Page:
Why Studying Philosophy Will Make You Better At Life

We missed you too. Sign up to our newsletter, and follow us on Instagram and Twitter, so you always know where to find us.

November 16 is World Philosophy Day, and while you might think Aristotle is only for law students, we’re here to tell you how philosophy can make you a better student and better at life in general.

Chances are, you’ve already come across some philosophy at uni. It might be disguised as the logical backbone of a scientific method or help provide ethical guidelines for psychology experiments. While it might be more obvious in courses like law, you can find philosophical concepts covered off in a whole range of subjects from teaching, medicine (and STEM subjects in general) to business and more.

But did you know you can actually harness philosophy to boost your uni results? Here’s how:

It’ll Help You Construct Logical Arguments

If there’s one thing philosophy will teach you, it’s logical structure. To be able to discuss heavy concepts, we need to make sure our audience is on the same page. A basis in philosophy will help you define your terms and line up a logical sequence of arguments.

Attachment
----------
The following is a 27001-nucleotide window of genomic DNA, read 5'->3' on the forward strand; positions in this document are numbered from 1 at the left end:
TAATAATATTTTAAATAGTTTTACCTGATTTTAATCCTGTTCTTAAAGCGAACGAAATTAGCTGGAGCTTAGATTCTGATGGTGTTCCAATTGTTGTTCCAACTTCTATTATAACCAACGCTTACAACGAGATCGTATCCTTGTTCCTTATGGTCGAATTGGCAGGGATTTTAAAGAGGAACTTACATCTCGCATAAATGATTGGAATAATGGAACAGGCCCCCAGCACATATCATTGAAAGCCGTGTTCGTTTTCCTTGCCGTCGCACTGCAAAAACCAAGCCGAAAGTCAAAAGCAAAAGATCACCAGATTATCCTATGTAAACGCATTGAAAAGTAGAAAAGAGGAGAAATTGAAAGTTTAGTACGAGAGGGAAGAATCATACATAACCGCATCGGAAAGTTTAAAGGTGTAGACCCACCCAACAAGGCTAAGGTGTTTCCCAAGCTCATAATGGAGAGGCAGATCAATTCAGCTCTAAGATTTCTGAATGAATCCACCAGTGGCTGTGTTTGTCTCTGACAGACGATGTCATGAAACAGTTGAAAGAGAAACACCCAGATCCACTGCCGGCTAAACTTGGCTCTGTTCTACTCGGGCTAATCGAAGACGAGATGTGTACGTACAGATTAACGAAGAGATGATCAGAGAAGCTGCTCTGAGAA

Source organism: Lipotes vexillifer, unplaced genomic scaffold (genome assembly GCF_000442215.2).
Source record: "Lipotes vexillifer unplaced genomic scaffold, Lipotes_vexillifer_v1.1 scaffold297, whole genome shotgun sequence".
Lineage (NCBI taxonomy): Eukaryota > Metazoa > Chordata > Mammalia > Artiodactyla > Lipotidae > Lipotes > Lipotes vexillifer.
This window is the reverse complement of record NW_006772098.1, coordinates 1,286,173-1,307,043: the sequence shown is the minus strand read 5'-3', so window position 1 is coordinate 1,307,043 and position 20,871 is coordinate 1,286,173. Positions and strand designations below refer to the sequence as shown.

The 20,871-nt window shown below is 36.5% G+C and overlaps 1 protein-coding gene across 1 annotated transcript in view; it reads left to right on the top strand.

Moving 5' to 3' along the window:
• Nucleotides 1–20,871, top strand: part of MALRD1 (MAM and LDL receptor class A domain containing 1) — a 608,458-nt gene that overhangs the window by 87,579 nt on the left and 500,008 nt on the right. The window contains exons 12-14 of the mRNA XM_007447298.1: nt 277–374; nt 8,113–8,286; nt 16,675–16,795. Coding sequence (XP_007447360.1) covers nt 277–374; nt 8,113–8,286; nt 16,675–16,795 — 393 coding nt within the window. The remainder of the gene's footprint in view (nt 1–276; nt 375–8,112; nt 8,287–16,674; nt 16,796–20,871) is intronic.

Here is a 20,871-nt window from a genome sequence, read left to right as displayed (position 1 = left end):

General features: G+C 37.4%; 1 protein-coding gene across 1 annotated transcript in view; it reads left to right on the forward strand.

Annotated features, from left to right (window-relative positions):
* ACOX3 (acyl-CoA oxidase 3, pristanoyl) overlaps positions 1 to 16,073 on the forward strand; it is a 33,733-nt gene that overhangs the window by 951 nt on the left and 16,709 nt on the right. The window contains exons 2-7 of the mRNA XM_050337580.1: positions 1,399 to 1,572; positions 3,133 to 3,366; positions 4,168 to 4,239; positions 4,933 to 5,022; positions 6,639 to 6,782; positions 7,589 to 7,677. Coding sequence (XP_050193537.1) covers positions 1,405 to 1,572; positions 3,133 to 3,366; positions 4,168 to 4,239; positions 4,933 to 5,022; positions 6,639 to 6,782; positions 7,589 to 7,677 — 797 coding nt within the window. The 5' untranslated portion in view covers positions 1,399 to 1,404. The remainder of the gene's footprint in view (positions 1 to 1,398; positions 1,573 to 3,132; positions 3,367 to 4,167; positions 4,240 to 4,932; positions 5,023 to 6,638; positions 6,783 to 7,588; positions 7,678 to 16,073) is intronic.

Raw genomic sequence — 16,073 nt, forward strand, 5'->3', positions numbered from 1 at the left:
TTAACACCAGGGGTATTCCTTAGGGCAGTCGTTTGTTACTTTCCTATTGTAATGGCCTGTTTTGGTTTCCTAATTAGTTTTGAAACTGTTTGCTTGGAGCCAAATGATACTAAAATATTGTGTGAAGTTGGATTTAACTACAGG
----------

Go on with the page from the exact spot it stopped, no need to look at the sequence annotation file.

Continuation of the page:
For STEM-types, a foundation in philosophy will help you structure your arguments when you’re trying to prove something, disprove something or just take a guess at what might happen next while on pracs. You can’t go past the logical theory, amirite?

It’s Great For Essays

Learning how to structure an argument will help you get better marks on your essays and might even help you draft some pretty mean exam notes. Applying logical theory can also help you identify flaws in your arguments before submitting them in essay form. Spotting your own mistakes before your tutor does can save you a world of hurt come results time.

Philosophy’s most basic (and most complex) question is “why?” This is the question you need to ask over and over when developing an essay or putting together a methodology. Why am I choosing to do this thing this way instead of another way? Why am I arguing from a certain position? Why did that historical event happen? Asking ‘why’ help you arrive at better conclusions to questions posed in your assignments.

It’ll Help You Shape Your Ideas In The Real World

One area a lot of students struggle with is how to apply bland or formal theory to the real world. When law students talk about the floodgates principle, what they’re really doing is looking at what real world consequences there may be due to the basics of ‘cause and effect’.

This kind of reasoning applies to STEM (e.g. preventing/cleaning up chemical spills), psychology (e.g. criminology), and heaps of other areas. It’s also conveniently a great place to pick up an extra point or 5 on an assignment by showing you’ve though about the impact of the theory you’ve been absorbing all semester.

So why not get acquainted with the philosophical basics? We promise it’s not as boring as you think! If you want to dip your toe into the philosophical pool, why not start here?